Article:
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The Annual Moab Christmas Bird Count
by Damian Fagan

This year marks the 124th annual Christmas Bird Count (CBC). This long-standing citizen science endeavor provides a snapshot of winter bird populations. This free and festive event relies on volunteer birders, from novice to expert, to scour neighborhoods, farmlands, parks, and backyards to count wintering avian wildlife.

In 1900, Frank Chapman, an ornithologist and officer of the fledging Audubon Society and others, developed the Christmas Bird Census as an alternative way to connect to nature during the holidays. Twenty-seven participants counted birds in places such as Pacific Grove, California and Toronto, Canada that first year. The total species number for all the counts: 90 birds.

From these humble beginnings, the Christmas Bird Count hatched.
In 2022, 2621 counts occurred in North America, Latin America, and the Caribbean. Over 76,000 people participated and recorded over 40 million birds comprised of 2554 species and numerous hybrids.

Last year, the Moab CBC had 62 participants and counted 63 species. Some of the birds, such as white-breasted nuthatches and white-crowned sparrows, were only counted during the count week – the three days before and after the official count day. Highlighted species included wood ducks, merlin, hooded mergansers, bald and golden eagles, white-winged doves, prairie falcon, and a lone northern pygmy owl.

This year’s count will take place on December 16. Count coordinator Marcy Hafner ( will once again assign teams to explore sections of the count circle, a 15-mile diameter circle centered near Coffee Pot Rock, which includes Moab Valley, Spanish Valley out to Ken’s Lake, the River Road, Castle Valley, and the Sand Flats area.

Feeder watchers can also participate by submitting counts of birds that visit their backyard feeders. Nothing like enjoying birds from the comfort of your home! For those planning on conducting these counts, it is a good idea to stock those feeders the week prior so birds know where to forage, and to fill bird baths to provide a reliable source of drinking and bathing water.

On count day, teams will assemble at various locations, then head out into their sectors to count birds. It is a good idea to designate someone as the recorder, to keep track of species and numbers of birds observed. Of course, this task can be shared amongst the group and using the eBird app is a good alternative to keep track of the birds especially if rain or snow will result in a soggy paper form.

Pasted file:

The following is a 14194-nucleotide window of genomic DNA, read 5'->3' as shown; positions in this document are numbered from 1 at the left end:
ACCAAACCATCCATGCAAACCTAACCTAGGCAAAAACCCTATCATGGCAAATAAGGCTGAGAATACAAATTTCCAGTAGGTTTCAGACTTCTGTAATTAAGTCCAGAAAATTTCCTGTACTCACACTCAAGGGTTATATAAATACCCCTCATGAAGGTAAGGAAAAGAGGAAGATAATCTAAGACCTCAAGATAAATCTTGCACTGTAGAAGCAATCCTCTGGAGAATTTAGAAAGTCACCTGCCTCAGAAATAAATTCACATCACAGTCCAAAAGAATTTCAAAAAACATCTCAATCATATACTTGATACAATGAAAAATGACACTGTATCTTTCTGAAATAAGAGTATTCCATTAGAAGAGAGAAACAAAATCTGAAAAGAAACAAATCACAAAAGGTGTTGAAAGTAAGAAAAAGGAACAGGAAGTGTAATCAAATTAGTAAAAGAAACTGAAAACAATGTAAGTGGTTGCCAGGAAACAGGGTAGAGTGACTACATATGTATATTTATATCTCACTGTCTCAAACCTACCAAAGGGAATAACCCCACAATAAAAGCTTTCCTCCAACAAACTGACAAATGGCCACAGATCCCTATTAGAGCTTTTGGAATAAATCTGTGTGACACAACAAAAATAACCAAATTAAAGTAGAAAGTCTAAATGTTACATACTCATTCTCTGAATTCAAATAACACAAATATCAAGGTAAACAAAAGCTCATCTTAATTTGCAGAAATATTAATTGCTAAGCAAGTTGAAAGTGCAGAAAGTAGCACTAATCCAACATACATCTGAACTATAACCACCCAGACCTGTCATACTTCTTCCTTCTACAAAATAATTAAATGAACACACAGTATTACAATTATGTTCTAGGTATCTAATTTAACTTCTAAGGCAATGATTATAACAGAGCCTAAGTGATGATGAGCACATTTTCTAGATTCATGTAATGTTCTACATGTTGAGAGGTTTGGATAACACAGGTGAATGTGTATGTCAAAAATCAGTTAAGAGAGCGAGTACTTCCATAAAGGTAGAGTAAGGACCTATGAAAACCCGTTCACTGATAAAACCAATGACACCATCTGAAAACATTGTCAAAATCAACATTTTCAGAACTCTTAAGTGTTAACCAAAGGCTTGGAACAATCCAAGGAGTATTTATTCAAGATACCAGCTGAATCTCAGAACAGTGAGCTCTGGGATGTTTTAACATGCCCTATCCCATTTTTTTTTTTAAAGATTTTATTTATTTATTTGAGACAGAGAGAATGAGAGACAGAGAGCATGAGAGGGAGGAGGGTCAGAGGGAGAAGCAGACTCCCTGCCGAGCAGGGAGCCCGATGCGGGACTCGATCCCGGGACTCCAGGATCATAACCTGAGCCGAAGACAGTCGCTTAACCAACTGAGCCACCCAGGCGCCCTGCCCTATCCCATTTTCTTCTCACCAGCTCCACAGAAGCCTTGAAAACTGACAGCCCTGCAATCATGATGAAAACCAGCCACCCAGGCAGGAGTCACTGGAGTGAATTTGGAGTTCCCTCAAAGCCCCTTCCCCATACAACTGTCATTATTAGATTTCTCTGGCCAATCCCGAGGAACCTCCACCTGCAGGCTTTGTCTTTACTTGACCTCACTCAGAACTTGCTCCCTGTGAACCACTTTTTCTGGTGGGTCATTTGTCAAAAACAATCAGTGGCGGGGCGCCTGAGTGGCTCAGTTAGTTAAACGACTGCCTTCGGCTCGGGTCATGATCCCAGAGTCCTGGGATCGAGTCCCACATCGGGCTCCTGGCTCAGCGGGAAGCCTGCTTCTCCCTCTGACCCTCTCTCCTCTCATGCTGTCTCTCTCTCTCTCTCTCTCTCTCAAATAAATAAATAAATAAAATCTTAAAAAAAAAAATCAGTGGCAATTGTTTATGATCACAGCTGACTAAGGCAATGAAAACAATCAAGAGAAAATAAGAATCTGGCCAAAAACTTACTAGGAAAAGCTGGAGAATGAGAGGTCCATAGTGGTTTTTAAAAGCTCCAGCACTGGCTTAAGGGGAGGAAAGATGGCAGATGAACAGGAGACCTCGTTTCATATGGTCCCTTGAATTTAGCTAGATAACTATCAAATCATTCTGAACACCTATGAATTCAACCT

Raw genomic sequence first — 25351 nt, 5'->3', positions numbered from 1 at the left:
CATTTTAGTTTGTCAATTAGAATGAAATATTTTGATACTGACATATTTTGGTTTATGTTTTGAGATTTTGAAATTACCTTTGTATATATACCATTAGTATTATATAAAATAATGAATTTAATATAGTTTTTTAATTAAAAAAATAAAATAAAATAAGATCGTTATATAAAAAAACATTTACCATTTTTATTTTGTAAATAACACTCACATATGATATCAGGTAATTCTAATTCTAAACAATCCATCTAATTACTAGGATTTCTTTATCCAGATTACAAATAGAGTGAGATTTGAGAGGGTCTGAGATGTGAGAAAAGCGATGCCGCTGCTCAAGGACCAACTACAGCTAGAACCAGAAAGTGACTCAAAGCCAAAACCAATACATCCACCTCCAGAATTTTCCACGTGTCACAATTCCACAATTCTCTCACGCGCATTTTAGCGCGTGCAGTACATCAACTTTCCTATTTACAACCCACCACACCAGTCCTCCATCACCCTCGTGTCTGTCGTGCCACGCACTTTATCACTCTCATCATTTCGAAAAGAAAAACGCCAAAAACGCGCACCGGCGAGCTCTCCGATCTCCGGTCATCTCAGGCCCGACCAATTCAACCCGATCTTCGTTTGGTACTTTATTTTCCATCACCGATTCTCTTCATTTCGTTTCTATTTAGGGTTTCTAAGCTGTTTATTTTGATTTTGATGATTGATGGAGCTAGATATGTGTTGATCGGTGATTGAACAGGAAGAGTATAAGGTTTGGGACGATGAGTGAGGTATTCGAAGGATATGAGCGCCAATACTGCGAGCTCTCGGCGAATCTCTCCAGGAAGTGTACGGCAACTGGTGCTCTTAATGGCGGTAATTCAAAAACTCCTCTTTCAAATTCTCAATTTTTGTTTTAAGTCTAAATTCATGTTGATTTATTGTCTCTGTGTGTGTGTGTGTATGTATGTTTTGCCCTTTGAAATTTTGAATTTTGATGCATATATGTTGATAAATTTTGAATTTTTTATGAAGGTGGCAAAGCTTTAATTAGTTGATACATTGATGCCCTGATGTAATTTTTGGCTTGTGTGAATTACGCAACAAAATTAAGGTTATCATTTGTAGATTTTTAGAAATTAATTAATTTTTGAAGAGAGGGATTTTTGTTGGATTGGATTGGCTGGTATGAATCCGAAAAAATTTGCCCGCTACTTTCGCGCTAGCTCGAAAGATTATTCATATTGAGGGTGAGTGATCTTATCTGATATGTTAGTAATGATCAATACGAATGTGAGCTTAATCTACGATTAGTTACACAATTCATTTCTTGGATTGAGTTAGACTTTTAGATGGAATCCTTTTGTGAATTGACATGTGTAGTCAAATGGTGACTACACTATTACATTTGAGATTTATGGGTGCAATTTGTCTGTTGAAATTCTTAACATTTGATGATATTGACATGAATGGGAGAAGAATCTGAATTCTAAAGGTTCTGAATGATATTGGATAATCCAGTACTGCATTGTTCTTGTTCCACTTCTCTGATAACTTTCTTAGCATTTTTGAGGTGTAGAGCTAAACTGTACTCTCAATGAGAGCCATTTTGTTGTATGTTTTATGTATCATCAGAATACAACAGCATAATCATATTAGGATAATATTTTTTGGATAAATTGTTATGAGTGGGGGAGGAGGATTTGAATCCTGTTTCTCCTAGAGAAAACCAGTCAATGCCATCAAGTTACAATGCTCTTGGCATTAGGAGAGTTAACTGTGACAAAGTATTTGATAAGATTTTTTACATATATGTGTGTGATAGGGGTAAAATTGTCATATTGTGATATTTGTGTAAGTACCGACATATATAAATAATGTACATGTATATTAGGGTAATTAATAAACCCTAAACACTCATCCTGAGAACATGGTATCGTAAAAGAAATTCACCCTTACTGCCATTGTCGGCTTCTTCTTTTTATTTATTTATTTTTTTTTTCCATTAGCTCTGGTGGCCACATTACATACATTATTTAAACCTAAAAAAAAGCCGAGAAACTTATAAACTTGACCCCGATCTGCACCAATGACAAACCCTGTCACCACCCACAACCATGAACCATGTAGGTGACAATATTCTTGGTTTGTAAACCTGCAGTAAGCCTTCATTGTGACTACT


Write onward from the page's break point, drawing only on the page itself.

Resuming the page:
Though the count occurs all day, groups may choose to bird for part of the day or take a lunch break. The data forms have entries for time and miles spent walking or driving in the effort. Binoculars are essential and a spotting scope, if available, is handy for viewing far off birds.

Post count, Hafner will tally the numbers and submit the data to the National Audubon Society who organizes the CBC. Some years a potluck brunch is held on the next day to review the counts, check off the highlights, and concentrate on finding missed birds during the remainder of count week.

The count data is available to anyone and researchers use the information to look at winter population trends which may reveal declines in bird populations or unusual seasonal movements which may be due to factors such as climate change or habitat loss.

So, sign up with Marcy and organize some of your birdy friends and family to contribute to better understanding and caring for our feathered friends, the birds, and enjoy the fun day for the birds!

And be sure to mention you read about the Annual Christmas Bird Count in Moab Happenings.

Damian FaganA natural history writer.
Former Moabite, now based in the Pacific Northwest, Damian Fagan is a freelance natural history writer and nature photographer who focuses on the flora and fauna of the American Southwest and the Pacific Northwest. Of course, this gives him a good excuse to go hiking.

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